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Taro Root Fritters

  • Prep 10 min
  • Total 30 min
  • Ingredients 6
  • Servings 6

Ingredients

1
lb raw taro root
1
tablespoon sofrito
2
garlic cloves
1
teaspoon salt
Pinch of ground pepper (optional)
Oil for frying the fritters

Nutrition Information

NUTRITION INFORMATION PER SERVING

Serving Size: 1 Serving
% Daily Value
% Daily Value*:
Exchanges:
Free
*Percent Daily Values are based on a 2,000 calorie diet.
No nutrition information available for this recipe

Expert Tips

Cut the taro root into smaller pieces for more even processing.

Viandas are a basic part of the Caribbean diet. In Puerto Rico, viandas refer to the variety of tubers or other edible roots that have been a part of our diet from the time of the Taíno natives. The taro root is one of my favorite viandas. It’s slightly sweet and the colorful, purple spots are equally appealing. This tuber is particularly popular in Hawaii’s culinary scene. While taro roots are typically boiled in salt water and served alongside a variety of other foods, their starchy texture makes them the perfect main ingredient in fritters. Traditional alcapurrias puertorriqueñas are the perfect example of fritters made with taro root; however, prepping the alcapurria and the stuffing can take a long time. This taro root recipe is easy to follow, and the fritters ready in a matter of minutes.

Directions

  • 1 Put all ingredients in a food processor and process until a uniform mash or dough is formed, using a spatula to scrape the sides of the processor bowl.
  • 2 Use a measuring spoon to make balls of “taro root dough,” by the rounded tablespoon. Drop fritters into a frying pan filled with oil, over medium heat.
  • 3 Once golden on all sides, remove fritters from the oil and let cool on a plate lined with paper towel to absorb some of the grease.

Viandas are a basic part of the Caribbean diet. In Puerto Rico, viandas refer to the variety of tubers or other edible roots that have been a part of our diet from the time of the Taíno natives. The taro root is one of my favorite viandas. It’s slightly sweet and the colorful, purple spots are equally appealing. This tuber is particularly popular in Hawaii’s culinary scene. While taro roots are typically boiled in salt water and served alongside a variety of other foods, their starchy texture makes them the perfect main ingredient in fritters. Traditional alcapurrias puertorriqueñas are the perfect example of fritters made with taro root; however, prepping the alcapurria and the stuffing can take a long time. This taro root recipe is easy to follow, and the fritters ready in a matter of minutes.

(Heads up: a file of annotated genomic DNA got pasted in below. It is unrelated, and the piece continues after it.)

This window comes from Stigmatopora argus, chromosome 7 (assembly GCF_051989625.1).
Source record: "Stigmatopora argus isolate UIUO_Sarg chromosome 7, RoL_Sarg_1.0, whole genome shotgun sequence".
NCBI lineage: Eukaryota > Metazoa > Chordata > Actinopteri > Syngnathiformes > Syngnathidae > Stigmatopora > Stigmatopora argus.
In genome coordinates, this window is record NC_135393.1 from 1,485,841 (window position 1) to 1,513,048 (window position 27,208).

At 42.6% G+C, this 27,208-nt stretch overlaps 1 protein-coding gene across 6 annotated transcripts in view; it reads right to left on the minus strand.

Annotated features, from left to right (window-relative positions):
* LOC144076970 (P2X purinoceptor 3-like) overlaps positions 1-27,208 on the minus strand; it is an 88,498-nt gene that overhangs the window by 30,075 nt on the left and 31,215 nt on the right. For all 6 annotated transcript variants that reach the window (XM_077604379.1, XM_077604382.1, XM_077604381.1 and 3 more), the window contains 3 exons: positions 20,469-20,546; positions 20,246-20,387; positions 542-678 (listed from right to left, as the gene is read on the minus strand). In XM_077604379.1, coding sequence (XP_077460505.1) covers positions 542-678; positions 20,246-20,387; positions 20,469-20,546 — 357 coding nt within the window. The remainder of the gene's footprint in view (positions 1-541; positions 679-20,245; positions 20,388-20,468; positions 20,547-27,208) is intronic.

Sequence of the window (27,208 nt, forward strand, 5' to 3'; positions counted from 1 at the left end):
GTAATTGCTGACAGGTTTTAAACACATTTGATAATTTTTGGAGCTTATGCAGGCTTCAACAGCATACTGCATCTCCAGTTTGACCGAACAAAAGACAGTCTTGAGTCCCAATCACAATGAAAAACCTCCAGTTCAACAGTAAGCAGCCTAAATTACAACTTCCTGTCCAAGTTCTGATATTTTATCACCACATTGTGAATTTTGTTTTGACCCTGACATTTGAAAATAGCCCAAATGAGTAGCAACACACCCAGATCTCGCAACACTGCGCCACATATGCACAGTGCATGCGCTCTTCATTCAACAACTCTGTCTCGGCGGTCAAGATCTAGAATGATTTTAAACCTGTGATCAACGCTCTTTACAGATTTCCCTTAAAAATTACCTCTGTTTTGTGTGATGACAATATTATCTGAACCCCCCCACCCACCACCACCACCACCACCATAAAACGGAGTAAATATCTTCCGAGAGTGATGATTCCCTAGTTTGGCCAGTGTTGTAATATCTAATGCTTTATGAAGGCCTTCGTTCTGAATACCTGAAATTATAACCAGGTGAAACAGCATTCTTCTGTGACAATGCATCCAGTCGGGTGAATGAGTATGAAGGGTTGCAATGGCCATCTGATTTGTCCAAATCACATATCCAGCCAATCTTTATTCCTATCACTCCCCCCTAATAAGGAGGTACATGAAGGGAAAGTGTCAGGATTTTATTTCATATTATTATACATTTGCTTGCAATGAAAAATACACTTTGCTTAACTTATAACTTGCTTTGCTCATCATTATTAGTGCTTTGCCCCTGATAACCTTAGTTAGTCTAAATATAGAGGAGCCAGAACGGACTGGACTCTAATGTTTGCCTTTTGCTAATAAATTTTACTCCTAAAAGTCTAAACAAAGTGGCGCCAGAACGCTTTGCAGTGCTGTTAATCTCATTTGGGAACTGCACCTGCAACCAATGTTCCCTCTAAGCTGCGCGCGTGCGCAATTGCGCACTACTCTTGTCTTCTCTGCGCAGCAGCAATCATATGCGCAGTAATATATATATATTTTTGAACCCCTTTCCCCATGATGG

Rate and Comment

Madelyn Rodriguez Madelyn Rodriguez
September 9, 2015

Viandas are a basic part of the Caribbean diet. In Puerto Rico, viandas refer to the variety of tubers or other edible roots that have been a part of our diet from the time of the Taíno natives. The taro root is one of my favorite viandas. It’s slightly sweet and the colorful, purple spots are equally appealing. This tuber is particularly popular in Hawaii’s culinary scene. While taro roots are typically boiled in salt water and served alongside a variety of other foods, their starchy texture makes them the perfect main ingredient in fritters. Traditional alcapurrias puertorriqueñas are the perfect example of fritters made with taro root; however, prepping the alcapurria and the stuffing can take a long time. This taro root recipe is easy to follow, and the fritters ready in a matter of minutes.